Tuesday, October 15, 2013

Ventriloquising Tragedy

I've recently begun to wonder about what the bounds of a poetic subject might be. Is it good for a poet, with the best possible intentions, to take on the voice of a holocaust victim or a female suicide bomber, or a victim of sexual abuse?

It's a question really about how far we can ventriloquise the voices of real people. In Charles Reznikoff's Testimony and Holocaust, we get the voices straight: these are transcripts from trials minimally poeticised with line endings etc. The same is true in the work of Elaine Randall, where it seems to me that proper attention is being given to the marginalised people she is writing about.

But to speak 'for' someone is a different matter. To put words into their mouths, thoughts into their heads, is another matter. To write from a privileged Western middle class position in the ventriloquised voice of a victim, or even a perpetrator, of violence, seems morally dubious to me. When I read a Celan poem, I read the poetry of a survivor of the camps. When I read a poem in the voice of either a real or an imagined survivor, all too often I read someone trying to appropriate someone else's tragedy to make art of it. Pretty art, art that is somehow failing to get anywhere near the enormity of the situation it's trying to describe.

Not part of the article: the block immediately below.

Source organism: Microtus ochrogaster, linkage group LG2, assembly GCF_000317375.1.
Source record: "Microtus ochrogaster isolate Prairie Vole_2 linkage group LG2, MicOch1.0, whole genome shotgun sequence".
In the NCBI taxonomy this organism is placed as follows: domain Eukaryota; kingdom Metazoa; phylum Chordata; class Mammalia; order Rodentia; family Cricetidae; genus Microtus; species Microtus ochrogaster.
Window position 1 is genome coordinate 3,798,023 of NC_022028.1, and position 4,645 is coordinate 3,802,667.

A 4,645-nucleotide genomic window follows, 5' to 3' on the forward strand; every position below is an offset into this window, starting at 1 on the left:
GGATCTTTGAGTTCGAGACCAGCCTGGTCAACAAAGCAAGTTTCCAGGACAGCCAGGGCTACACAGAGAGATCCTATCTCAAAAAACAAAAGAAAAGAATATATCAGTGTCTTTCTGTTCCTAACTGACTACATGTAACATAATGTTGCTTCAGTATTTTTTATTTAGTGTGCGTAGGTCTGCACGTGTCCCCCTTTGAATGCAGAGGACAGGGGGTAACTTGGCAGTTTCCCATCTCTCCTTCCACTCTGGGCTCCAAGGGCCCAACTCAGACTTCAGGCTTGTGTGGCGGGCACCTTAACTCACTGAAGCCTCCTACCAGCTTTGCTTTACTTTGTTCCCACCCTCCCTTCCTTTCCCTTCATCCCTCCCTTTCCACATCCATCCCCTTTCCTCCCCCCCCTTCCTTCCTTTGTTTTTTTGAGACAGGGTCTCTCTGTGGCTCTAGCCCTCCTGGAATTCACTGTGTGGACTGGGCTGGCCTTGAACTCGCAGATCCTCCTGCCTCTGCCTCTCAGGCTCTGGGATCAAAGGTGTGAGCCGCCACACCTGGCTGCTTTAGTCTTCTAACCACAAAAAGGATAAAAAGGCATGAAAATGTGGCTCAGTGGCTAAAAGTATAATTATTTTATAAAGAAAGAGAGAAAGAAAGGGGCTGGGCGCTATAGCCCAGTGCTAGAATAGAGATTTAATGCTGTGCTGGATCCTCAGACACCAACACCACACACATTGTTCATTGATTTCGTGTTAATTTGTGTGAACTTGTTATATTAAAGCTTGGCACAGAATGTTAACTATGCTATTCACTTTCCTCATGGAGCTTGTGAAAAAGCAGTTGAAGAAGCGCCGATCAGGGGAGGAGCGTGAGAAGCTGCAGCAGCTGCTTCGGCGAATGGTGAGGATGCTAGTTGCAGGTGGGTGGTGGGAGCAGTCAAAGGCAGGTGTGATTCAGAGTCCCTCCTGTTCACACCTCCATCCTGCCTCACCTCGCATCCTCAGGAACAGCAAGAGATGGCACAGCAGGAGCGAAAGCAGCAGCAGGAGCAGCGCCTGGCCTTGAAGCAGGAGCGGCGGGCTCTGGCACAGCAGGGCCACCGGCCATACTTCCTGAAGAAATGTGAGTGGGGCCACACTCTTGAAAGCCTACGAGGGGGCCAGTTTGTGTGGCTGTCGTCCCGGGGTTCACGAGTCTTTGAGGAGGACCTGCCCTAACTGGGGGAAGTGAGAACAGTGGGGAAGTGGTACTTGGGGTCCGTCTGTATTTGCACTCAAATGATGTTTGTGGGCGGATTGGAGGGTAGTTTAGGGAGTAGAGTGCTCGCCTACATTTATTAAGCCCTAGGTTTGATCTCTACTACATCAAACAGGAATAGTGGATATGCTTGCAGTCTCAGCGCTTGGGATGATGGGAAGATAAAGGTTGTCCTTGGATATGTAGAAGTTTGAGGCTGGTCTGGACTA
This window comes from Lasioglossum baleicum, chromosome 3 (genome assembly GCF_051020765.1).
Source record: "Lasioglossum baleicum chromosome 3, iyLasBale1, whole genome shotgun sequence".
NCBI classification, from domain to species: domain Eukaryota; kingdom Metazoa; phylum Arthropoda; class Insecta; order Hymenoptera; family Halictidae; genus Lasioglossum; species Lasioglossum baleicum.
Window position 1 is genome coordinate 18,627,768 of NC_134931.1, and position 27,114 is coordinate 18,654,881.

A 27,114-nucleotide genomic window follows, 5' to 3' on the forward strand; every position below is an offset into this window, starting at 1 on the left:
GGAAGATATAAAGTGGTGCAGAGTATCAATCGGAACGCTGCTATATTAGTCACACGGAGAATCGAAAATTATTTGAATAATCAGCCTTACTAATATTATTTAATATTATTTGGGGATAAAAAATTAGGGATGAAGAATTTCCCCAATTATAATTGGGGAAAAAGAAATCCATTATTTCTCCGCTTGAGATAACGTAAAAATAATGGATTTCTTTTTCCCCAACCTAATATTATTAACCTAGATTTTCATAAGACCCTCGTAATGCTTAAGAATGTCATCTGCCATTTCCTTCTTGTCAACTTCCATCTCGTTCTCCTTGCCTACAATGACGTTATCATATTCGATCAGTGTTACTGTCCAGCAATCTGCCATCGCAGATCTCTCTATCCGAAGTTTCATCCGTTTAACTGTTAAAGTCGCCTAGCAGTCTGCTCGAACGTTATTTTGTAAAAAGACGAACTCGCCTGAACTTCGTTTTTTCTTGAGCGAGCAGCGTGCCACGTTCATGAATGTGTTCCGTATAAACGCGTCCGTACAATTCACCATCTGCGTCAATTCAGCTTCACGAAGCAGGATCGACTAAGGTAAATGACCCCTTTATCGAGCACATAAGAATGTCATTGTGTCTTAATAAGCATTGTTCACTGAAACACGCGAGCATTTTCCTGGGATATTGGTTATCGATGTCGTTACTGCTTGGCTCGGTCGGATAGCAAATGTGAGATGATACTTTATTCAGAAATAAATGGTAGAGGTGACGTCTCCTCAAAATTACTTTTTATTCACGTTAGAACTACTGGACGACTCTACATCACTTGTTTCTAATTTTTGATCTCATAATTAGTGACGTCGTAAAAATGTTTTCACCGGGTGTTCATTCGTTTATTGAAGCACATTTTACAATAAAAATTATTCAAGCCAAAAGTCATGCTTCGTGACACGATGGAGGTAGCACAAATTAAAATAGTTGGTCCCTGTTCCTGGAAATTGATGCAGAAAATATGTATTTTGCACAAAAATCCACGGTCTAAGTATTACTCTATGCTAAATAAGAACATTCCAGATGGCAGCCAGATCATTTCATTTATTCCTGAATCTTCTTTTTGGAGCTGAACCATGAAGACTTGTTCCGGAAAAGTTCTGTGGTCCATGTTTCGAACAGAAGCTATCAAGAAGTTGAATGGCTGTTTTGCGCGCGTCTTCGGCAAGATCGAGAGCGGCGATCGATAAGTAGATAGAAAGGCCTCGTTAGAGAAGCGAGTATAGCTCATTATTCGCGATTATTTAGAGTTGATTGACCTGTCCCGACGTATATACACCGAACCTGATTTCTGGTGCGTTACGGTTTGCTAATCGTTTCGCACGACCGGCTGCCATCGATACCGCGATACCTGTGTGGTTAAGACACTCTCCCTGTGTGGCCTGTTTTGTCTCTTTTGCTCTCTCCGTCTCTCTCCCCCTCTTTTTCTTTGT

The philosopher Adorno said that that there could - or should - not be a lyric poetry after Aushwitz. An extreme position perhaps; but one I think that poets should take seriously. An abiding image for me is the black-and-white footage of the camps coupled with the sonorous voice of Lawrence Olivier in The World at War: it was both horribly fascinating and effective: it's probably the reason my religious beliefs found a home in Quakerism for instance.

But I'm also aware that I cannot imagine what it is like to be a victim of genocide; and that it is presumptious of me to think I could. The same is true of female suicide bombers. Before writing that poem, maybe we should ask ourselves who we think we are. Comfortable Westerners writing from a place of privilege seem to assume too often that they can speak for anyone.

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